You are currently browsing the Ted Kennedy Watson blog archives for December, 2011

A Simple Tomato Salad

20111231-075040.jpg We really do try and eat seasonally and locally as much as we can, but one of the things I can’t live without through the year are tomatoes. Besides being healthy for you, they are just plain beautiful to look at. The market the other day had a small box of these lovelies pictured above, from Mexico. They were just too pretty to pass up. This really is the simplest thing to do with tomatoes, and it is also one of my favorite. Just slice them in half, or quarter them if they are larger. I find the smallest tomatoes to be the sweetest, so that is what I search out most. Sprinkle liberally with fleur de sel, or whatever chunky sea salt you have on hand. This will help draw out the juices of the tomato, and make them perfect for serving solo. I like to serve them this way with a sandwich for lunch. They are also great this way as a snack in the late afternoon with a piece of cheese. Simple, simple, but of so yummy.

A happy New Year’s Eve to all of you!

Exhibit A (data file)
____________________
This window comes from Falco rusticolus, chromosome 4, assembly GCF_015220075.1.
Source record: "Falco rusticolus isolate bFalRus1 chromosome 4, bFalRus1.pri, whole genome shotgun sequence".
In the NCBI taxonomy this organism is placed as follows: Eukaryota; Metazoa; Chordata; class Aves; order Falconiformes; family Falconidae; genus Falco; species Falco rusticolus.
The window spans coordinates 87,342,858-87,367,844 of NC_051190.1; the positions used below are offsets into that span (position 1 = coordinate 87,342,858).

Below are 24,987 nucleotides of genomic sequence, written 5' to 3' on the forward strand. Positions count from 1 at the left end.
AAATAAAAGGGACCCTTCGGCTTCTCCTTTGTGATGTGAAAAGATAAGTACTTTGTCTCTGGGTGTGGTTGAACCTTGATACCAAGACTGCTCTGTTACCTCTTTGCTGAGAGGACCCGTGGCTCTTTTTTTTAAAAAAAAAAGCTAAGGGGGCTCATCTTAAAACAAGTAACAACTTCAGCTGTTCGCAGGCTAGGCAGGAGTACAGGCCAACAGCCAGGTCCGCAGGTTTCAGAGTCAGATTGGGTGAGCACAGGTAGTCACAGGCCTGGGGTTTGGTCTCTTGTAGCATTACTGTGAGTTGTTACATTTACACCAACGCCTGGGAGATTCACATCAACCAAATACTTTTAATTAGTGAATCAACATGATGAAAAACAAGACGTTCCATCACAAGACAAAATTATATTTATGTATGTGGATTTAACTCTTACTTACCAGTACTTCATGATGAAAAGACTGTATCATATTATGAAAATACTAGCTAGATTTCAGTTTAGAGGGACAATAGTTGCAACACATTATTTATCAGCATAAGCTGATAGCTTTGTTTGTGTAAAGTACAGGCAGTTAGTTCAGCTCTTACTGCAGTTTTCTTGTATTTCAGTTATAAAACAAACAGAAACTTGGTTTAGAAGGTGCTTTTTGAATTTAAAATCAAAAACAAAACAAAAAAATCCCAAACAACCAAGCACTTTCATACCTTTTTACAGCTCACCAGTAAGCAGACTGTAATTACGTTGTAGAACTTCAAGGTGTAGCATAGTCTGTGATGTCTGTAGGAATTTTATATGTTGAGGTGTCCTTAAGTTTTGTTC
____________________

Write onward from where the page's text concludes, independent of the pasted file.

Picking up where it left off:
Snapshots of the Studio

20111230-080903.jpg We actually call the studio, the treehouse, as it is surrounded by trees, and is a flight of stairs above the main house, which we refer to as the clubhouse.

20111230-081252.jpg You are able to sit at the large built in desk/work table and look thru the trees and see the water. The space is very serene. You also see the large pile of stacked wood, which I find so comforting on these cold, windy and rainy days. In the Winter, we have a fire going in the main house from the minute we wake up till the moment we go to sleep.

20111230-081831.jpg The studio has 2 sets of French doors. One set looks out to the courtyard, which is covered in hazelnut shells.